Child labour: Government scheme fails in Firozabad
Sutapa Deb NDTV 24X7
Saturday, August 19, 2006 (Firozabad):
It is nearly two decades since the Centre banned child labour in Firozabad’s bangle and glassware industry. It went beyond framing a law by intervening when it launched an ambitious national child labour project. The idea was to rehabilitate the thousands of children who had now been plucked out of factories. But when NDTV revisited the working class neighbourhoods we found a wide gap between the way the scheme was conceived and the way it was managed. round 114 special child labour schools were set up under the national child labour project in the bangle making district 18 years ago. The schools for 50 students each were meant to meet the special needs of the working children, offering non formal education till class V, stipends, midday meals, free books, and pre-vocational training.
But nearly two decades later the schools are special only in name. Set up in dreary quarters, there is only a single room to accommodate 50 children who are at different levels.
There is no furniture, no modern teaching materials and purposeful prevocational training. And though the children are required to pack in five years of education in three years, there is no intensive coaching.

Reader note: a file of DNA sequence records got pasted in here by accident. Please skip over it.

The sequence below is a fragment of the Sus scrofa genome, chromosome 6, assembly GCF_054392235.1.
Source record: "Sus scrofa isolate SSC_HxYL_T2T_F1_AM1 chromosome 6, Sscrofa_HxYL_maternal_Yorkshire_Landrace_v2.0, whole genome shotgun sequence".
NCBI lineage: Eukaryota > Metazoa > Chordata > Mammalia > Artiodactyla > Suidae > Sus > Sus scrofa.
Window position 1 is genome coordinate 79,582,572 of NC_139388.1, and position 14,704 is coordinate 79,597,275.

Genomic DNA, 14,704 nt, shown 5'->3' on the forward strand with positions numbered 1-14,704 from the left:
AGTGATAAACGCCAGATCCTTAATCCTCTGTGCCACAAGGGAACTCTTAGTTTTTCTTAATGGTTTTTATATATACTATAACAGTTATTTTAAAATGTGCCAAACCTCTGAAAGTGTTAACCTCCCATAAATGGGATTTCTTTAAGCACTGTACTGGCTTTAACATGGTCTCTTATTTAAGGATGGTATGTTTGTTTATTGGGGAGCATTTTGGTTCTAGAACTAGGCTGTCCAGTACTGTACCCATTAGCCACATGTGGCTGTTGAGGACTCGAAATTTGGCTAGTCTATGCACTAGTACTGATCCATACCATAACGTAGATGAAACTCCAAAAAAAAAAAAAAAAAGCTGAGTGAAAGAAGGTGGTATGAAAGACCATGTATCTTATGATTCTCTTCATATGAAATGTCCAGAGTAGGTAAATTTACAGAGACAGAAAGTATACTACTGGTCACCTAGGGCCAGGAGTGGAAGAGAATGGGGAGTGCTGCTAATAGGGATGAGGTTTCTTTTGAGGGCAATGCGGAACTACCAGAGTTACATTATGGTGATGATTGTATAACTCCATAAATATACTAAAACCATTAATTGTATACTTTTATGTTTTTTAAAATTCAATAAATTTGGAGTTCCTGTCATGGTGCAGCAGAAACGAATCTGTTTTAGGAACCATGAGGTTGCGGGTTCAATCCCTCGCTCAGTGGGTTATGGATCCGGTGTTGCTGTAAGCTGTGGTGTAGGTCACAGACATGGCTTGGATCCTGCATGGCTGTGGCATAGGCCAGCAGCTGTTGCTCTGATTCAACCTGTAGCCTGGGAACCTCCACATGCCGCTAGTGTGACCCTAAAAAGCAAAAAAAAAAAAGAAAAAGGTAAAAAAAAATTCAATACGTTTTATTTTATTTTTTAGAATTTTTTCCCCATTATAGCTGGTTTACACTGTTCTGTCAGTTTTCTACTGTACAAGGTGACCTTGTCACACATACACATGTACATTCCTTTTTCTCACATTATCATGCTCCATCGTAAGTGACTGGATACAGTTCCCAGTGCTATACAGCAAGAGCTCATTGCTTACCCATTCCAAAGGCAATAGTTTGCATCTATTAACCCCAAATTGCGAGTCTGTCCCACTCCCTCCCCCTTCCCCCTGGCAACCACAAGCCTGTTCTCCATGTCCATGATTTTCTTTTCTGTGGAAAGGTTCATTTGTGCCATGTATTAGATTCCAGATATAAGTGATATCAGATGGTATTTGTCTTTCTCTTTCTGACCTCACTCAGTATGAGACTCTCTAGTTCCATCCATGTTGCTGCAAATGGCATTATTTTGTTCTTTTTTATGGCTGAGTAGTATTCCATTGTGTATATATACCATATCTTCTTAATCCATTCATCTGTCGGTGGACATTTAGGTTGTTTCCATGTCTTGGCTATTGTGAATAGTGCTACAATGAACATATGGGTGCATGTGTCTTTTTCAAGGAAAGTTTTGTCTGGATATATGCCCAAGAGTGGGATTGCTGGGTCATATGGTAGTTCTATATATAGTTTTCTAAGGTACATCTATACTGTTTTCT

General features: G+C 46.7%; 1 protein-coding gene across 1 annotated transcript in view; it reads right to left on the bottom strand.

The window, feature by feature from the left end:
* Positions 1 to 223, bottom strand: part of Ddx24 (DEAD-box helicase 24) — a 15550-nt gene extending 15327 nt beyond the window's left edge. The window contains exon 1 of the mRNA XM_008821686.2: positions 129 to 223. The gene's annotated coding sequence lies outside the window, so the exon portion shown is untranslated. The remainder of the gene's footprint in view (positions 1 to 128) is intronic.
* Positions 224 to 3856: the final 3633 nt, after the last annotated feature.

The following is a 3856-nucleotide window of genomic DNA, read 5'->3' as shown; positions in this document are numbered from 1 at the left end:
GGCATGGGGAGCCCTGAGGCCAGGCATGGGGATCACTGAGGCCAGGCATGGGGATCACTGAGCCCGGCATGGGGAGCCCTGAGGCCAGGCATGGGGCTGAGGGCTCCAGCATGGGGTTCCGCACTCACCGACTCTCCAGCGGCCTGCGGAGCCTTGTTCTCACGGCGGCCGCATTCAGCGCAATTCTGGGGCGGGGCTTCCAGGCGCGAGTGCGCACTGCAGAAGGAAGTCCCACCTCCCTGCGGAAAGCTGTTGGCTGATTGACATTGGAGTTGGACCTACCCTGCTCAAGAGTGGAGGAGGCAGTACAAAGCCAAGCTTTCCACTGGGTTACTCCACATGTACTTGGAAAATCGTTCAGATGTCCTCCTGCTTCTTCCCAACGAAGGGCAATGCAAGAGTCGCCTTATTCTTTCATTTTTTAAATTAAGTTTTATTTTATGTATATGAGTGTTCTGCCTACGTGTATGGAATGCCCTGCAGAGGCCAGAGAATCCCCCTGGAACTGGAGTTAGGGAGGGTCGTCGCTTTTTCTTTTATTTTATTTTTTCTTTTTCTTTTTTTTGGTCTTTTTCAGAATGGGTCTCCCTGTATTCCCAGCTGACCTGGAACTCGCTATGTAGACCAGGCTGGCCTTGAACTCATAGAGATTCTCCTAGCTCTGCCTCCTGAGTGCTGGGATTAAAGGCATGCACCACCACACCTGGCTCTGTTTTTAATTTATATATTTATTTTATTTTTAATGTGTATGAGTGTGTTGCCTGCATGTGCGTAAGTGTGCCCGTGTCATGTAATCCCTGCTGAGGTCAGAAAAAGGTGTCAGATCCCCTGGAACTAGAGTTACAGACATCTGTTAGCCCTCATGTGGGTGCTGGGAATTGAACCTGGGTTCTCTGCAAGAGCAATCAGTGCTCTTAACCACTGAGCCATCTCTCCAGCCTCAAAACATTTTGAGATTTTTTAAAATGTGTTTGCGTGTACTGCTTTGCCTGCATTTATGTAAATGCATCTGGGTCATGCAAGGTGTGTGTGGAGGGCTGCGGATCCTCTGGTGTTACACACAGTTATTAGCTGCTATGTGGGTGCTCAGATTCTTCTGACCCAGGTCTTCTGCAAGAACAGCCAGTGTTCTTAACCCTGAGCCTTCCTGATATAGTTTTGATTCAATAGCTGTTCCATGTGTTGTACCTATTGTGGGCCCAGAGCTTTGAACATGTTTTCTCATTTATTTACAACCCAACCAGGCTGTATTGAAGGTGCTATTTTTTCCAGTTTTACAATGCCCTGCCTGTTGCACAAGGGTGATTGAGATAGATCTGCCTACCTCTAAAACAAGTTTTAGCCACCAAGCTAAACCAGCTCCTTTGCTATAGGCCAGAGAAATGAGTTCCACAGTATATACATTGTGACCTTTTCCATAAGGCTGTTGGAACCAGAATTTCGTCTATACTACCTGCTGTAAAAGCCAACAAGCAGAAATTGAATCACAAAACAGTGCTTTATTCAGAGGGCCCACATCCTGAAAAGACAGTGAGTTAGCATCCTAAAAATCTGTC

The management says the schools are unable to attract good teachers because the salaries for teachers are fixed at 1,500 rupees a month three years ago.
“We were not taught the basics. Instead of learning alphabets we were asked to tackle words and meanings,” said Asif, a child labour.
Some families are opting for private schools even though they pay for education there.
There are also complaints that the Rs 100 a month stipend scheme is being mismanaged. The payments are random and irregular.
The national child labour project has also failed to promote income generation for parents of child labour. In Bhim Nagar we meet Rajju, who after her husband’s death, barely manages to earn Rs 60 a day with the help of her two children.
“I am in distress. With great difficulty I manage to get food to eat. If I get work I do it, otherwise I just sit. I have to marry off my girl also,” said Rajju.
Children continue to work
A few houses away is 12-year-old Sonu who has a dysfunctional family. Sonu is paid Rs 3 for joining 300 bangles.
So low are the piece rates set by factory owners that only when two adults and two children work that the family manages Rs 3,000 a month.
The irony is that almost each child at these child labour schools continues to work.
These schools are run with crores of funds given by India’s ministry of labour and the US dept of labour.
It is just one of the many schemes launched by different government departments like health, women and child development, social welfare and tribal welfare.
The neglect of this important child labour project shows that no sincere attempt has been made to either integrate all the schemes or provide quality.
It is disturbing that not a single child labour school can be considered as successful on all parameters.